Today, “health' no longer means simply “not having a disease' but rather “being able to carry out the tasks that are important to you.' During treatment, most patients are more interested in getting back to their old activities than they are in meeting medical definitions of improvement.

"Function' is the ability to do the activities that give a person's life meaning - the activities that are necessary for their physical, psychological
psychological
Refers to a person's perceptions, thought processes, emotions, personality and behaviour. Psychologists can treat mental health problems.
 and social wellbeing. They might be activities related to looking after oneself, or they might be work, or leisure activities.

Setting patient-centred functional goals means that the aim of therapy is to get back to doing these activities when an injury, illness or disability has made them difficult. The goals are described as “patient-centred' because the patient plays a central role in setting them, working together with their physiotherapist and perhaps their family, carer or other significant people in their lives.

An example of a non-functional goal might be “to improve balance and muscle strength' whereas a patient-centred functional goal might be might be “to cook for myself,' or “get back to my normal job' or “to play sport again.' Patient-centred functional goals can focus on the patient's self-care, work or leisure.

Therapy is more likely to be successful if it is meaningful to the patient, and they can see how it will make a difference in their lives. They have more reason to actively participate if they have a worthwhile goal.
Study Findings:
Setting patient-centred functional goals needs to be a “team effort' between the patient and their therapist, sometimes with the input of their family or significant others. For a goal to be truly patient-centred, it needs to be based on the patient's desired outcomes, not what the therapist thinks is “best' for the patient.

The author of this paper recommended that therapists use the following three steps when setting goals with patients:

  1. Find out what the patient wants to get out of therapy
  2. Develop an understanding of the patient's self-care, work and leisure, and the different environments they do things in.
  3. Work together with the patient to set specific goals based on what they want to get out of therapy.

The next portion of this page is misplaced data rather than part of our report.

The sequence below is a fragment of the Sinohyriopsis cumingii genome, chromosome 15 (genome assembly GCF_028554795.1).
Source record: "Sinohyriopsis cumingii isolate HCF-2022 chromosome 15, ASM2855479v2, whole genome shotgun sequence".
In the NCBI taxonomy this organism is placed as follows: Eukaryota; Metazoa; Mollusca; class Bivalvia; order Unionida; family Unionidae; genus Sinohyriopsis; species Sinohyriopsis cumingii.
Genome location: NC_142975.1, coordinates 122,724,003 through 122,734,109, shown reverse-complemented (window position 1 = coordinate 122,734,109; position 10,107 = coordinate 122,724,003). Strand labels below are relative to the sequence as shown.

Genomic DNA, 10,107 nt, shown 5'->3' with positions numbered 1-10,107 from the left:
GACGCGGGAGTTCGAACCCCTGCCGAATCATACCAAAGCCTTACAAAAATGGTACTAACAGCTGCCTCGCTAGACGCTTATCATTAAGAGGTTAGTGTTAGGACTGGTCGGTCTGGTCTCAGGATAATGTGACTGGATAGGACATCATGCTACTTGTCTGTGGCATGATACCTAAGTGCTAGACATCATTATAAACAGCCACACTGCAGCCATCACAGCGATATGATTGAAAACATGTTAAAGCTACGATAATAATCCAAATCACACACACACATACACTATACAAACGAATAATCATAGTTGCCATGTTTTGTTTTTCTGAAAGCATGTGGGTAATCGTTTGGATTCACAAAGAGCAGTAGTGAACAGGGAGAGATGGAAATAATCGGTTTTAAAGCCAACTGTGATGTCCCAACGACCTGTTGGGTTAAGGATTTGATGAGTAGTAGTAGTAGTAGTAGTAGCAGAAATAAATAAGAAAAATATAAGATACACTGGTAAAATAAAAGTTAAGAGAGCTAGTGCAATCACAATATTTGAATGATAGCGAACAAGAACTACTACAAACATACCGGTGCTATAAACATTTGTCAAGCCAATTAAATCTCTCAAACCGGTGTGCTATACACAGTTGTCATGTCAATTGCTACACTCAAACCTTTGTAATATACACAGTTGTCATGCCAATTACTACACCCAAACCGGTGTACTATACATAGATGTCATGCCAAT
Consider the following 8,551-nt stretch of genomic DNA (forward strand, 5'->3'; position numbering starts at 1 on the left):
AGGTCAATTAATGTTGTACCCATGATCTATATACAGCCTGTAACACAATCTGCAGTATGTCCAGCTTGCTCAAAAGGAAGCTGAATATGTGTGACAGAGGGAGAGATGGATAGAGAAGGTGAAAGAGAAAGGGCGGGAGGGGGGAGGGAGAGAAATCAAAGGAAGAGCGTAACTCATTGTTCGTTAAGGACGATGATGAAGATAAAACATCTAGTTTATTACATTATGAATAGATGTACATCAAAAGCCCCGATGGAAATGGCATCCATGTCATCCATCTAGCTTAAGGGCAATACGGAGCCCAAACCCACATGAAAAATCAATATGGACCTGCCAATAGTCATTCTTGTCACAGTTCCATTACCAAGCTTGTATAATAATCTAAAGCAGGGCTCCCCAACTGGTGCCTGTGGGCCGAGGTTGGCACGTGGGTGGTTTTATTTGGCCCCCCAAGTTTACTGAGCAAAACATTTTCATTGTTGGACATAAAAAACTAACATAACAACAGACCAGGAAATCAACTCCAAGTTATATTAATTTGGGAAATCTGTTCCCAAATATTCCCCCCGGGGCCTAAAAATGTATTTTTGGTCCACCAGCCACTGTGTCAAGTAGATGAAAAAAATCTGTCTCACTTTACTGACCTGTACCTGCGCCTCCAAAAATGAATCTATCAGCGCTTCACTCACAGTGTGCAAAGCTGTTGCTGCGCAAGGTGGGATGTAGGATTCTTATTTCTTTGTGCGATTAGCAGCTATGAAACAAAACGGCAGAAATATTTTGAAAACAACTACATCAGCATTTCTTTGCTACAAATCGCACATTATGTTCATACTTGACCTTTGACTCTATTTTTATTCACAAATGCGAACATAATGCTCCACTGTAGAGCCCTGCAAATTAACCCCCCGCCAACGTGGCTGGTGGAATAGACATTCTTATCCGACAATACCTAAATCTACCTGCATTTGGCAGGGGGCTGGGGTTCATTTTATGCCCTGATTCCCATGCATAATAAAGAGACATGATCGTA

These three steps were then explored in more detail.

Step 1: Finding out what the patient wants to get out of therapy.

This might include asking questions like:

Does this condition stop you from doing activities you want to do? Which activities?
If you were to focus all your energy on one thing for yourself, what would it be?
What activities do you need help with that you'd rather do yourself?
What are your concerns about returning to work, home, school or leisure activities?
Imagine it's 6 months down the road. What would you like to be different?

The patient might have more than one aim in mind. When this happens they should rank which outcomes are the most important. The Canadian Occupational Performance Measure is a tool that helps patients identify and rank their goals before therapy, and measures how well the patients feel these goals have been achieved after therapy. It was designed for occupational therapists, but the authors of this paper found that it could also be used for physiotherapy.

Patients might have an aim that the therapist does not think can be achieved. For example, someone who has completely severed their spinal cord might say “I want to walk again.' At present, walking is not achievable, but the therapist and the patient could look at functional components of this goal – for example by looking at other ways to be mobile and independent.

Step 2: Developing an understanding of the patient's self-care, work and leisure, and the environments they do things in.